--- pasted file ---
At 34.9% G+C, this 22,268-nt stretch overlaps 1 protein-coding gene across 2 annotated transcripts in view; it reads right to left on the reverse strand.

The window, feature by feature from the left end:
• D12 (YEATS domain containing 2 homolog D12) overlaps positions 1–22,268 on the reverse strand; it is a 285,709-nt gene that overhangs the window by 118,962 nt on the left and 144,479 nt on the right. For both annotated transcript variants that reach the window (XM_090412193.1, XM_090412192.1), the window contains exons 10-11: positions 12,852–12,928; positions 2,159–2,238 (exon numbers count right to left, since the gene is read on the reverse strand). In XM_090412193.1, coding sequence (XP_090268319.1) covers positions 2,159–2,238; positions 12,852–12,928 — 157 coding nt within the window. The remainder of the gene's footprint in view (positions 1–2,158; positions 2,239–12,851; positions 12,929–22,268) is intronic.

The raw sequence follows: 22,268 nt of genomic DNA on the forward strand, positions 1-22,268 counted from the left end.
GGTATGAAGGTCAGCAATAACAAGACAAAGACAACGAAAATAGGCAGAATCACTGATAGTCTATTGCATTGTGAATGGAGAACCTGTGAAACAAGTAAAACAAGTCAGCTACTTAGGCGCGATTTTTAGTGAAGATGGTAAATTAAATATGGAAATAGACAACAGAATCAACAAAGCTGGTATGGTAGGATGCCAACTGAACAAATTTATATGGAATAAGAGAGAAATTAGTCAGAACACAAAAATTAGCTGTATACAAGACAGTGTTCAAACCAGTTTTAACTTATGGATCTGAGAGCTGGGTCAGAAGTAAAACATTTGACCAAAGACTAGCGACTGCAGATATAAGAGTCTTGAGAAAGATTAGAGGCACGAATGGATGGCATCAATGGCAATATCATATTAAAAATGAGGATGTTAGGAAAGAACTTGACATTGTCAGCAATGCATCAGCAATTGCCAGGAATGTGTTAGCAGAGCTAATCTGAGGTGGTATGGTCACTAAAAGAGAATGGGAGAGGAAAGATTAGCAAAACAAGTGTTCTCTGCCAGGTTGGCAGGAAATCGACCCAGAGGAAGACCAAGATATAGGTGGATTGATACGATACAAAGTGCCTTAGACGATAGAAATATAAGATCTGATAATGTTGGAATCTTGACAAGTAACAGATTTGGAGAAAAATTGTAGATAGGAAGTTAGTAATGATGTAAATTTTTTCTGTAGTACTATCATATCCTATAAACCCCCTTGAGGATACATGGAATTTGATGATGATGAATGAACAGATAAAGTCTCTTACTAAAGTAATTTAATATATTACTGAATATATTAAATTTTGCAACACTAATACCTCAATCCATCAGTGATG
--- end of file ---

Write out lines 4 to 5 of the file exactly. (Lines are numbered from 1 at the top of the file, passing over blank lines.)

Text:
The raw sequence follows: 22,268 nt of genomic DNA on the forward strand, positions 1-22,268 counted from the left end.
GGTATGAAGGTCAGCAATAACAAGACAAAGACAACGAAAATAGGCAGAATCACTGATAGTCTATTGCATTGTGAATGGAGAACCTGTGAAACAAGTAAAACAAGTCAGCTACTTAGGCGCGATTTTTAGTGAAGATGGTAAATTAAATATGGAAATAGACAACAGAATCAACAAAGCTGGTATGGTAGGATGCCAACTGAACAAATTTATATGGAATAAGAGAGAAATTAGTCAGAACACAAAAATTAGCTGTATACAAGACAGTGTTCAAACCAGTTTTAACTTATGGATCTGAGAGCTGGGTCAGAAGTAAAACATTTGACCAAAGACTAGCGACTGCAGATATAAGAGTCTTGAGAAAGATTAGAGGCACGAATGGATGGCATCAATGGCAATATCATATTAAAAATGAGGATGTTAGGAAAGAACTTGACATTGTCAGCAATGCATCAGCAATTGCCAGGAATGTGTTAGCAGAGCTAATCTGAGGTGGTATGGTCACTAAAAGAGAATGGGAGAGGAAAGATTAGCAAAACAAGTGTTCTCTGCCAGGTTGGCAGGAAATCGACCCAGAGGAAGACCAAGATATAGGTGGATTGATACGATACAAAGTGCCTTAGACGATAGAAATATAAGATCTGATAATGTTGGAATCTTGACAAGTAACAGATTTGGAGAAAAATTGTAGATAGGAAGTTAGTAATGATGTAAATTTTTTCTGTAGTACTATCATATCCTATAAACCCCCTTGAGGATACATGGAATTTGATGATGATGAATGAACAGATAAAGTCTCTTACTAAAGTAATTTAATATATTACTGAATATATTAAATTTTGCAACACTAATACCTCAATCCATCAGTGATG